2. The nested DataWindow, the ability for a DataWindow to contain other DataWindows that are related to data values in the parent.
  3. Newspaper columns were supported.
  4. Sliding columns, upward and leftward were supported.
Version 5.0
  1. An OLE presentation style.
  2. The Rich Text presentation style.
Version 6.5
  1. Command button objects could be added to the DataWindow.
  2. The DataWindow could generate HTML syntax, presaging the Web DataWindow.
  3. GetFullState and SetFullState were added allowing a DataWindow's presentation and data to be sent to a remote location.
Version 7.0
  1. The Web DataWindow made its first appearance.
  2. Stored procedures were supported for update operations.
Version 8.0
  1. Client-side scripting was added to the Web DataWindow.
  2. DataWindows inside NVOs could be used inside EAServer.
Version 9.0
  1. The DataStore no longer required a Window handle (hWnd).
  2. The DataWindow supported XML as both an export and an import format.

    Version 10.0 of PocketBuilder was released in June 2003, adding the DataWindow to handheld devices.

Version 10.0
  1. XHTML was supported as a rendering style for the Web DataWindow.
  2. DataWindow.NET made its first appearance, taking the DataWindow outside the bounds of PowerBuilder for the first time.
Version 10.2 of PowerBuilder
  1. The InkEdit edit style was added with the InkPicture style for Tablet PC support.
  2. The Web DataWindow support for nested DataWindows was added.
  3. A DatePicker/Calendar control was added to the Web DataWindow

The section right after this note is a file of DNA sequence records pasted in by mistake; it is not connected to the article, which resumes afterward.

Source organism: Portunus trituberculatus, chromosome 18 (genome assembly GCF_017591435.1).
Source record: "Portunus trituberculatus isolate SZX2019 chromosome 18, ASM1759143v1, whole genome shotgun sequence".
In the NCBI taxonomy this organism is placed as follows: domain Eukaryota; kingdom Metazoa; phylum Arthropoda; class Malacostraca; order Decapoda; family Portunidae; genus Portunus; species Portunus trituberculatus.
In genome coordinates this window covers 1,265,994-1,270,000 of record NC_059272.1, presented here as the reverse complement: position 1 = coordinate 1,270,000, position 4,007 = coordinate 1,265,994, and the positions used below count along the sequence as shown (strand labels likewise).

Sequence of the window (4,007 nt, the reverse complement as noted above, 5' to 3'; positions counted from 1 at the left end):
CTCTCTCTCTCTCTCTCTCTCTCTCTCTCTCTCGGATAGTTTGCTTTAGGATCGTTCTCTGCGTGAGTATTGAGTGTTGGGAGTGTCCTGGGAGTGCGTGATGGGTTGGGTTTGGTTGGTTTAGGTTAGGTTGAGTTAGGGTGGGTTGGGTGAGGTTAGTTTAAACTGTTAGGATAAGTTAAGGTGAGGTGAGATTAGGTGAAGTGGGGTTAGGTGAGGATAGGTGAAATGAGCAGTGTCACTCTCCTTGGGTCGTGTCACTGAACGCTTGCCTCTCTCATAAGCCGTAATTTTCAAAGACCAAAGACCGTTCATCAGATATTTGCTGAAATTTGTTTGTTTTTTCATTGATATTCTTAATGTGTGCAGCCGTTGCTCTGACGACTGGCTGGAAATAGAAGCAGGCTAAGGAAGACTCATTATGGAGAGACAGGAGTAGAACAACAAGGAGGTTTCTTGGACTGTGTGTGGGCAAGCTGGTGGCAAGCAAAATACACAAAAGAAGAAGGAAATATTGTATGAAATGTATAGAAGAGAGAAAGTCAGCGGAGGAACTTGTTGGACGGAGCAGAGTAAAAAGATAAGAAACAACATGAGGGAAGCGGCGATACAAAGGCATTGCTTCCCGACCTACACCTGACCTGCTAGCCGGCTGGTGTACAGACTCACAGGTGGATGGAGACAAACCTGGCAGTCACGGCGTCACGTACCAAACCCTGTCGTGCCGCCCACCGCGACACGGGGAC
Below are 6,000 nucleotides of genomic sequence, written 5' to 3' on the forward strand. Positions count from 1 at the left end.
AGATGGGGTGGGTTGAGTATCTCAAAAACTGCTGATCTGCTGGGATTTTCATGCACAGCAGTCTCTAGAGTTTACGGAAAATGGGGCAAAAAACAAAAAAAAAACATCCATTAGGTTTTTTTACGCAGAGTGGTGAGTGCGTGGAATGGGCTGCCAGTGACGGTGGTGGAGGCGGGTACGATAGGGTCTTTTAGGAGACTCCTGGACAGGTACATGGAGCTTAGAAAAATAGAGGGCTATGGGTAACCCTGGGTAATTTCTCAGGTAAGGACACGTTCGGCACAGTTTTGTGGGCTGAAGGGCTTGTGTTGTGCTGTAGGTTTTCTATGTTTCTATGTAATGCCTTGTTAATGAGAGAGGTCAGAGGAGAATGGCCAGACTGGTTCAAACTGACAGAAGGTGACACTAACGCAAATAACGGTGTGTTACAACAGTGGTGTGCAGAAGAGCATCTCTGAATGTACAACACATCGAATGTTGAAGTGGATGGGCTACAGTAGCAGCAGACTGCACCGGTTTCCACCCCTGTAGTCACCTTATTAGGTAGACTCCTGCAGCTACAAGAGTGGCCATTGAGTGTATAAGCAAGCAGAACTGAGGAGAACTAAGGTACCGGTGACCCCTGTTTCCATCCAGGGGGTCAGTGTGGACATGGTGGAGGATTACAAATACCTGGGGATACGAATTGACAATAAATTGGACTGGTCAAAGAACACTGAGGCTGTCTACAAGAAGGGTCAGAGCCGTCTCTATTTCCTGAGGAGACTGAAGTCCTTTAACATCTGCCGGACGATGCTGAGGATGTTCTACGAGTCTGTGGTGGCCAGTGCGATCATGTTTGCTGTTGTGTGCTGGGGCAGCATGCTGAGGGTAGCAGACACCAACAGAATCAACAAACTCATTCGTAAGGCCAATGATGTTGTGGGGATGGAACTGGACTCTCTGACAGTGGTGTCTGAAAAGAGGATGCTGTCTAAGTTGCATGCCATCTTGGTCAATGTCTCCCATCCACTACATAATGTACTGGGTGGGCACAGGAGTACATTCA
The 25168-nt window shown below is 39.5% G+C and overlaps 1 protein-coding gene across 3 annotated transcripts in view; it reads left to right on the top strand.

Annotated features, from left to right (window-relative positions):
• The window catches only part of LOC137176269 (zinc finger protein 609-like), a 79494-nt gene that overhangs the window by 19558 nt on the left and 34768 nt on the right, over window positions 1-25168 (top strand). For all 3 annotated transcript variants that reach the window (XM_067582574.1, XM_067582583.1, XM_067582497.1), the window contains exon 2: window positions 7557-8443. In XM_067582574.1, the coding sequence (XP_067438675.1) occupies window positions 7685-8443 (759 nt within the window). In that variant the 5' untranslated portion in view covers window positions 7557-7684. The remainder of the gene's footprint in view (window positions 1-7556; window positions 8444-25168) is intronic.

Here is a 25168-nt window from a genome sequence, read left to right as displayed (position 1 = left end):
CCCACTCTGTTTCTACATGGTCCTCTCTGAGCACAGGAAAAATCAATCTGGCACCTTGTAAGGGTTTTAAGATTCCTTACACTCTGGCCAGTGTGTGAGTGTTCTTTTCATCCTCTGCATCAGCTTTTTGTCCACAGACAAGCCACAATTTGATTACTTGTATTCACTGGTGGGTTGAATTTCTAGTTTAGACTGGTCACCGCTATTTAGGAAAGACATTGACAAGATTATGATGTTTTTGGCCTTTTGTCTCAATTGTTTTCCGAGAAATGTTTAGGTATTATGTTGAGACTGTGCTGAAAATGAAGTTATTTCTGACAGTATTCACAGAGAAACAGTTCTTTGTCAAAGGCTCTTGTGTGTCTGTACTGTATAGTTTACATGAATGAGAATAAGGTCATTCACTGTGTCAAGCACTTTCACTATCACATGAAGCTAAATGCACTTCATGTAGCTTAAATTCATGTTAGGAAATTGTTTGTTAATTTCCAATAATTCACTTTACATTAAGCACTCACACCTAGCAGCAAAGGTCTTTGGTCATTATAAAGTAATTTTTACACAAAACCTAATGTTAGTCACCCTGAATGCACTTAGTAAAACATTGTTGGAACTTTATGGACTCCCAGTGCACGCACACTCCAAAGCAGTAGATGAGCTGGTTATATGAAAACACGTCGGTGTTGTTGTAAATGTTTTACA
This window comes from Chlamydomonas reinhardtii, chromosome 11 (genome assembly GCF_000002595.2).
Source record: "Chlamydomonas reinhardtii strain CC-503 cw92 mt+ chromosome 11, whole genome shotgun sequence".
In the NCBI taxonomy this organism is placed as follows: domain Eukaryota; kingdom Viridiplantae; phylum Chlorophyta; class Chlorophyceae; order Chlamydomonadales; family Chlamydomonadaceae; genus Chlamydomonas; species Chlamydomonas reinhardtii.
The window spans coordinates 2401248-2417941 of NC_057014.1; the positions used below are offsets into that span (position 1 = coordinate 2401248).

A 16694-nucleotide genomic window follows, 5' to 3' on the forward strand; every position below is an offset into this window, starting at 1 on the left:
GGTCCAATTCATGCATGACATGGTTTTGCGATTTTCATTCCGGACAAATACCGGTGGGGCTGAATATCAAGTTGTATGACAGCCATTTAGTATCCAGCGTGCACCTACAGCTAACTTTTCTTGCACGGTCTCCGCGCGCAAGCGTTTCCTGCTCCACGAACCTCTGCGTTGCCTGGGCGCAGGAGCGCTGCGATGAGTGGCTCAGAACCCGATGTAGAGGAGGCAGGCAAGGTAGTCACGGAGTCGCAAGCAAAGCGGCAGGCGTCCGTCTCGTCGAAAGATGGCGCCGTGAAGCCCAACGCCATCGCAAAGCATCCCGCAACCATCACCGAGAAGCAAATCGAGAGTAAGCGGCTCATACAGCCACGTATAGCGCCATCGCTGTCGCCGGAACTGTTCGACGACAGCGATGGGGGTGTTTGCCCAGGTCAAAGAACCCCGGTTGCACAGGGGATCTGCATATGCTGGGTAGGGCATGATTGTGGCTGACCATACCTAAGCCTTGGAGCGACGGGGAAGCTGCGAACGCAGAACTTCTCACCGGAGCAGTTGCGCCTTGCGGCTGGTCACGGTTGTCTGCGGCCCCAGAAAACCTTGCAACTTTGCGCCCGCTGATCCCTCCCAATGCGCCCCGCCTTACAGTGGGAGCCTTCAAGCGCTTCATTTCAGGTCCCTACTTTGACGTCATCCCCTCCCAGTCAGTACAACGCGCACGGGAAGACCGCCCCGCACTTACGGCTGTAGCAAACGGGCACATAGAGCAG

Version 1.5 of DataWindow.NET
  1. More DataWindow object properties have been mapped to native .NET style syntax.
  2. An ExpressionBasedProperties class exposes many of the DataWindow properties that are backed by an expression. This class makes manipulating the expression easier.

More Stories By David Avera

David Avera is a staff engineer at Sybase Inc.

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Most Recent Comments
SYS-CON Australia News Desk 11/13/05 06:12:28 PM EST

The State of PowerBuilder's DataWindow. In the early 1990s, before Windows 98, before Windows 95, before Windows NT, even before Windows 3.1, the DataWindow was being hatched by a small team of developers in Massachusetts. By small, I mean a single developer, Kim Sheffield - the 'Father of the DataWindow.'

SYS-CON Belgium News Desk 11/13/05 05:58:20 PM EST

The State of PowerBuilder's DataWindow. In the early 1990s, before Windows 98, before Windows 95, before Windows NT, even before Windows 3.1, the DataWindow was being hatched by a small team of developers in Massachusetts. By small, I mean a single developer, Kim Sheffield - the 'Father of the DataWindow.'

PBDJ News Desk 11/13/05 05:48:11 PM EST

The State of PowerBuilder's DataWindow. In the early 1990s, before Windows 98, before Windows 95, before Windows NT, even before Windows 3.1, the DataWindow was being hatched by a small team of developers in Massachusetts. By small, I mean a single developer, Kim Sheffield - the 'Father of the DataWindow.'